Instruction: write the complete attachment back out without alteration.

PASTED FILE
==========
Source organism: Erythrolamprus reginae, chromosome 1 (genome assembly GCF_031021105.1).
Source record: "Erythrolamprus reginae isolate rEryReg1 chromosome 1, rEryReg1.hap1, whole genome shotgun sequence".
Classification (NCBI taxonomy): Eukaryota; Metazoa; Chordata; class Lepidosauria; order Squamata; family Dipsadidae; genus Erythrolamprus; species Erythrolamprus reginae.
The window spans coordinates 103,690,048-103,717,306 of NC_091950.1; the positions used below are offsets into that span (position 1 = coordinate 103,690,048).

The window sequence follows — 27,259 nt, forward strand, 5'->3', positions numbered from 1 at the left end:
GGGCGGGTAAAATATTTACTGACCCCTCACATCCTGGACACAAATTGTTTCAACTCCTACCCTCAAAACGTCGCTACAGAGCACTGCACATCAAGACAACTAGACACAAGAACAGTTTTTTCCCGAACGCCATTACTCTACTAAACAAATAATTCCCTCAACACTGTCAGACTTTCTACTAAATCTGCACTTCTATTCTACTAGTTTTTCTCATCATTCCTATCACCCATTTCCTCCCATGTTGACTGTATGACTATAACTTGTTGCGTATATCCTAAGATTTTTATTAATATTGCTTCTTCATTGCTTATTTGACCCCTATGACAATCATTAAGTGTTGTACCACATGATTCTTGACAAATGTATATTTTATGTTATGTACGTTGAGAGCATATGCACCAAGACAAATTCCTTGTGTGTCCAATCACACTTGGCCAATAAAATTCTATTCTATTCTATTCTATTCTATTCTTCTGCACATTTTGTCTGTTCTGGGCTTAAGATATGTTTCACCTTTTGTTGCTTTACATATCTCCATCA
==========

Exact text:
Source organism: Erythrolamprus reginae, chromosome 1 (genome assembly GCF_031021105.1).
Source record: "Erythrolamprus reginae isolate rEryReg1 chromosome 1, rEryReg1.hap1, whole genome shotgun sequence".
Classification (NCBI taxonomy): Eukaryota; Metazoa; Chordata; class Lepidosauria; order Squamata; family Dipsadidae; genus Erythrolamprus; species Erythrolamprus reginae.
The window spans coordinates 103,690,048-103,717,306 of NC_091950.1; the positions used below are offsets into that span (position 1 = coordinate 103,690,048).

The window sequence follows — 27,259 nt, forward strand, 5'->3', positions numbered from 1 at the left end:
GGGCGGGTAAAATATTTACTGACCCCTCACATCCTGGACACAAATTGTTTCAACTCCTACCCTCAAAACGTCGCTACAGAGCACTGCACATCAAGACAACTAGACACAAGAACAGTTTTTTCCCGAACGCCATTACTCTACTAAACAAATAATTCCCTCAACACTGTCAGACTTTCTACTAAATCTGCACTTCTATTCTACTAGTTTTTCTCATCATTCCTATCACCCATTTCCTCCCATGTTGACTGTATGACTATAACTTGTTGCGTATATCCTAAGATTTTTATTAATATTGCTTCTTCATTGCTTATTTGACCCCTATGACAATCATTAAGTGTTGTACCACATGATTCTTGACAAATGTATATTTTATGTTATGTACGTTGAGAGCATATGCACCAAGACAAATTCCTTGTGTGTCCAATCACACTTGGCCAATAAAATTCTATTCTATTCTATTCTATTCTATTCTTCTGCACATTTTGTCTGTTCTGGGCTTAAGATATGTTTCACCTTTTGTTGCTTTACATATCTCCATCA